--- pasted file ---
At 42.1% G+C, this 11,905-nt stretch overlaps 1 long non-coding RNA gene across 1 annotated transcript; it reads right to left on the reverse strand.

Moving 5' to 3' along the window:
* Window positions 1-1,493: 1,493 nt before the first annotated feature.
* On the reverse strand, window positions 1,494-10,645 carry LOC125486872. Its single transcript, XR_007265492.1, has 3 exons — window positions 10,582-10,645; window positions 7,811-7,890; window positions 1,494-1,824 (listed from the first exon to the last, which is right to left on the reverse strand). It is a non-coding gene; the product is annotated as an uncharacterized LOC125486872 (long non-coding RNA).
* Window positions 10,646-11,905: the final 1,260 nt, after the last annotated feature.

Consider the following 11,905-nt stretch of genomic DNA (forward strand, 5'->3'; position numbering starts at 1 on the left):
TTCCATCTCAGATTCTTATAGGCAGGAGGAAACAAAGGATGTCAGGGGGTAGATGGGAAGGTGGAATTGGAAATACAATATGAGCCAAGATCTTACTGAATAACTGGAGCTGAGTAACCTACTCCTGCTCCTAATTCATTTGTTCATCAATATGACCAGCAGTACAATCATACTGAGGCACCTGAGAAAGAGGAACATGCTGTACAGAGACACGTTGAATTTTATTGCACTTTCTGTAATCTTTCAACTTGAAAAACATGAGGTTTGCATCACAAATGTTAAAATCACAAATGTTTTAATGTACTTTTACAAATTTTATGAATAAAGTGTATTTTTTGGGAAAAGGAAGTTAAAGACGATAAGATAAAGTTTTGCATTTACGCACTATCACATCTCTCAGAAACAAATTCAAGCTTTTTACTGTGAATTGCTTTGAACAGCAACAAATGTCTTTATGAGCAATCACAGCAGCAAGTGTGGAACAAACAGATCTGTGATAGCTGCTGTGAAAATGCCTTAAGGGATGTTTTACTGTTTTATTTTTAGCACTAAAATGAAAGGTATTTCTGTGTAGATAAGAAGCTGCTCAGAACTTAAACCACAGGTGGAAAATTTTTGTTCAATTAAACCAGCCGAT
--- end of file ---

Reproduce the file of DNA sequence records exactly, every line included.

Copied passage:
At 42.1% G+C, this 11,905-nt stretch overlaps 1 long non-coding RNA gene across 1 annotated transcript; it reads right to left on the reverse strand.

Moving 5' to 3' along the window:
* Window positions 1-1,493: 1,493 nt before the first annotated feature.
* On the reverse strand, window positions 1,494-10,645 carry LOC125486872. Its single transcript, XR_007265492.1, has 3 exons — window positions 10,582-10,645; window positions 7,811-7,890; window positions 1,494-1,824 (listed from the first exon to the last, which is right to left on the reverse strand). It is a non-coding gene; the product is annotated as an uncharacterized LOC125486872 (long non-coding RNA).
* Window positions 10,646-11,905: the final 1,260 nt, after the last annotated feature.

Consider the following 11,905-nt stretch of genomic DNA (forward strand, 5'->3'; position numbering starts at 1 on the left):
TTCCATCTCAGATTCTTATAGGCAGGAGGAAACAAAGGATGTCAGGGGGTAGATGGGAAGGTGGAATTGGAAATACAATATGAGCCAAGATCTTACTGAATAACTGGAGCTGAGTAACCTACTCCTGCTCCTAATTCATTTGTTCATCAATATGACCAGCAGTACAATCATACTGAGGCACCTGAGAAAGAGGAACATGCTGTACAGAGACACGTTGAATTTTATTGCACTTTCTGTAATCTTTCAACTTGAAAAACATGAGGTTTGCATCACAAATGTTAAAATCACAAATGTTTTAATGTACTTTTACAAATTTTATGAATAAAGTGTATTTTTTGGGAAAAGGAAGTTAAAGACGATAAGATAAAGTTTTGCATTTACGCACTATCACATCTCTCAGAAACAAATTCAAGCTTTTTACTGTGAATTGCTTTGAACAGCAACAAATGTCTTTATGAGCAATCACAGCAGCAAGTGTGGAACAAACAGATCTGTGATAGCTGCTGTGAAAATGCCTTAAGGGATGTTTTACTGTTTTATTTTTAGCACTAAAATGAAAGGTATTTCTGTGTAGATAAGAAGCTGCTCAGAACTTAAACCACAGGTGGAAAATTTTTGTTCAATTAAACCAGCCGAT